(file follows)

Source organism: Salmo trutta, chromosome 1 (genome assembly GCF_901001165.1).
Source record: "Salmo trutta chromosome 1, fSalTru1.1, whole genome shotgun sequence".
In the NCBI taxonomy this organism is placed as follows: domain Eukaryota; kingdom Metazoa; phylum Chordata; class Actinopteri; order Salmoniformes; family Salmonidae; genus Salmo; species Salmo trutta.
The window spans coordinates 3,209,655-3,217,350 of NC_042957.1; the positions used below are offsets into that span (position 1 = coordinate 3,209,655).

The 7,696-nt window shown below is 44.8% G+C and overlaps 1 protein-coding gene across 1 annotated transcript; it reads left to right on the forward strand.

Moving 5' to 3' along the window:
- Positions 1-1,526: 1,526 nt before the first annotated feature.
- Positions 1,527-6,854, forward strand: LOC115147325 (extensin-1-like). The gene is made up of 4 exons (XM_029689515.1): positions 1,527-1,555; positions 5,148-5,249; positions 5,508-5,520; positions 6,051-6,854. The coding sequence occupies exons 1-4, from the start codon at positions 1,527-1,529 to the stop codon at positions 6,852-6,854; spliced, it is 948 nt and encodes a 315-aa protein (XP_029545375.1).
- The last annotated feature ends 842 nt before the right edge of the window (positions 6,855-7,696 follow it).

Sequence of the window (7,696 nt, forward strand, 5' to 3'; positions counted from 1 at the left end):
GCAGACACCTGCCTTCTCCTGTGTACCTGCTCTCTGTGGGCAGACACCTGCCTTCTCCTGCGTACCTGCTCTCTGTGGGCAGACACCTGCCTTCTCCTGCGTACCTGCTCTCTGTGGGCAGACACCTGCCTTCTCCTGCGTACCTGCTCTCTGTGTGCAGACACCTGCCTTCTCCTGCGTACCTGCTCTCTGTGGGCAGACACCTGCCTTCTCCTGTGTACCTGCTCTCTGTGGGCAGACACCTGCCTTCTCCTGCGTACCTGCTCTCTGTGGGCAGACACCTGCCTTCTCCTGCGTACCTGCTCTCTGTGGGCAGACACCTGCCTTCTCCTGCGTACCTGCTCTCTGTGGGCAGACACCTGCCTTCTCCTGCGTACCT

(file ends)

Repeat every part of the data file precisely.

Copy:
Source organism: Salmo trutta, chromosome 1 (genome assembly GCF_901001165.1).
Source record: "Salmo trutta chromosome 1, fSalTru1.1, whole genome shotgun sequence".
In the NCBI taxonomy this organism is placed as follows: domain Eukaryota; kingdom Metazoa; phylum Chordata; class Actinopteri; order Salmoniformes; family Salmonidae; genus Salmo; species Salmo trutta.
The window spans coordinates 3,209,655-3,217,350 of NC_042957.1; the positions used below are offsets into that span (position 1 = coordinate 3,209,655).

The 7,696-nt window shown below is 44.8% G+C and overlaps 1 protein-coding gene across 1 annotated transcript; it reads left to right on the forward strand.

Moving 5' to 3' along the window:
- Positions 1-1,526: 1,526 nt before the first annotated feature.
- Positions 1,527-6,854, forward strand: LOC115147325 (extensin-1-like). The gene is made up of 4 exons (XM_029689515.1): positions 1,527-1,555; positions 5,148-5,249; positions 5,508-5,520; positions 6,051-6,854. The coding sequence occupies exons 1-4, from the start codon at positions 1,527-1,529 to the stop codon at positions 6,852-6,854; spliced, it is 948 nt and encodes a 315-aa protein (XP_029545375.1).
- The last annotated feature ends 842 nt before the right edge of the window (positions 6,855-7,696 follow it).

Sequence of the window (7,696 nt, forward strand, 5' to 3'; positions counted from 1 at the left end):
GCAGACACCTGCCTTCTCCTGTGTACCTGCTCTCTGTGGGCAGACACCTGCCTTCTCCTGCGTACCTGCTCTCTGTGGGCAGACACCTGCCTTCTCCTGCGTACCTGCTCTCTGTGGGCAGACACCTGCCTTCTCCTGCGTACCTGCTCTCTGTGTGCAGACACCTGCCTTCTCCTGCGTACCTGCTCTCTGTGGGCAGACACCTGCCTTCTCCTGTGTACCTGCTCTCTGTGGGCAGACACCTGCCTTCTCCTGCGTACCTGCTCTCTGTGGGCAGACACCTGCCTTCTCCTGCGTACCTGCTCTCTGTGGGCAGACACCTGCCTTCTCCTGCGTACCTGCTCTCTGTGGGCAGACACCTGCCTTCTCCTGCGTACCT